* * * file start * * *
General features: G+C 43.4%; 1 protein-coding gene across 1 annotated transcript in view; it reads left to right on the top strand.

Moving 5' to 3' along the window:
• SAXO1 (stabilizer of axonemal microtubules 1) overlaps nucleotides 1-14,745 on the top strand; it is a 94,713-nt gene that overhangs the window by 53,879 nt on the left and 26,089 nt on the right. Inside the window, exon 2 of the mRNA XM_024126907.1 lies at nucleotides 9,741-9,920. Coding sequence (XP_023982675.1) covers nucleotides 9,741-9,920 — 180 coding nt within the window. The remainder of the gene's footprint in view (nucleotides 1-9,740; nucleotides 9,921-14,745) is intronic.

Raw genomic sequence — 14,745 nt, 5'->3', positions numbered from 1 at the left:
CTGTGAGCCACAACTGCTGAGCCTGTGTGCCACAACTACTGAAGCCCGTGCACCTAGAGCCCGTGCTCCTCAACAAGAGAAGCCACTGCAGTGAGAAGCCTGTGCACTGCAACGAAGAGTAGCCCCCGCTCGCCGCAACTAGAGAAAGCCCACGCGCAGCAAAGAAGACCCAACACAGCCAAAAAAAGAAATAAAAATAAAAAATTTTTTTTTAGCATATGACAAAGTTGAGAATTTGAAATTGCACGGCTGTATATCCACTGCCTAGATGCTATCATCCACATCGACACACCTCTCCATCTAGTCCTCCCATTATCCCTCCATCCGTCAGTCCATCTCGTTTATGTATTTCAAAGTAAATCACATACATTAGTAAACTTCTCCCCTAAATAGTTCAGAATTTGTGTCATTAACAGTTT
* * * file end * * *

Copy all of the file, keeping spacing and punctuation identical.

General features: G+C 43.4%; 1 protein-coding gene across 1 annotated transcript in view; it reads left to right on the top strand.

Moving 5' to 3' along the window:
• SAXO1 (stabilizer of axonemal microtubules 1) overlaps nucleotides 1-14,745 on the top strand; it is a 94,713-nt gene that overhangs the window by 53,879 nt on the left and 26,089 nt on the right. Inside the window, exon 2 of the mRNA XM_024126907.1 lies at nucleotides 9,741-9,920. Coding sequence (XP_023982675.1) covers nucleotides 9,741-9,920 — 180 coding nt within the window. The remainder of the gene's footprint in view (nucleotides 1-9,740; nucleotides 9,921-14,745) is intronic.

Raw genomic sequence — 14,745 nt, 5'->3', positions numbered from 1 at the left:
CTGTGAGCCACAACTGCTGAGCCTGTGTGCCACAACTACTGAAGCCCGTGCACCTAGAGCCCGTGCTCCTCAACAAGAGAAGCCACTGCAGTGAGAAGCCTGTGCACTGCAACGAAGAGTAGCCCCCGCTCGCCGCAACTAGAGAAAGCCCACGCGCAGCAAAGAAGACCCAACACAGCCAAAAAAAGAAATAAAAATAAAAAATTTTTTTTTAGCATATGACAAAGTTGAGAATTTGAAATTGCACGGCTGTATATCCACTGCCTAGATGCTATCATCCACATCGACACACCTCTCCATCTAGTCCTCCCATTATCCCTCCATCCGTCAGTCCATCTCGTTTATGTATTTCAAAGTAAATCACATACATTAGTAAACTTCTCCCCTAAATAGTTCAGAATTTGTGTCATTAACAGTTT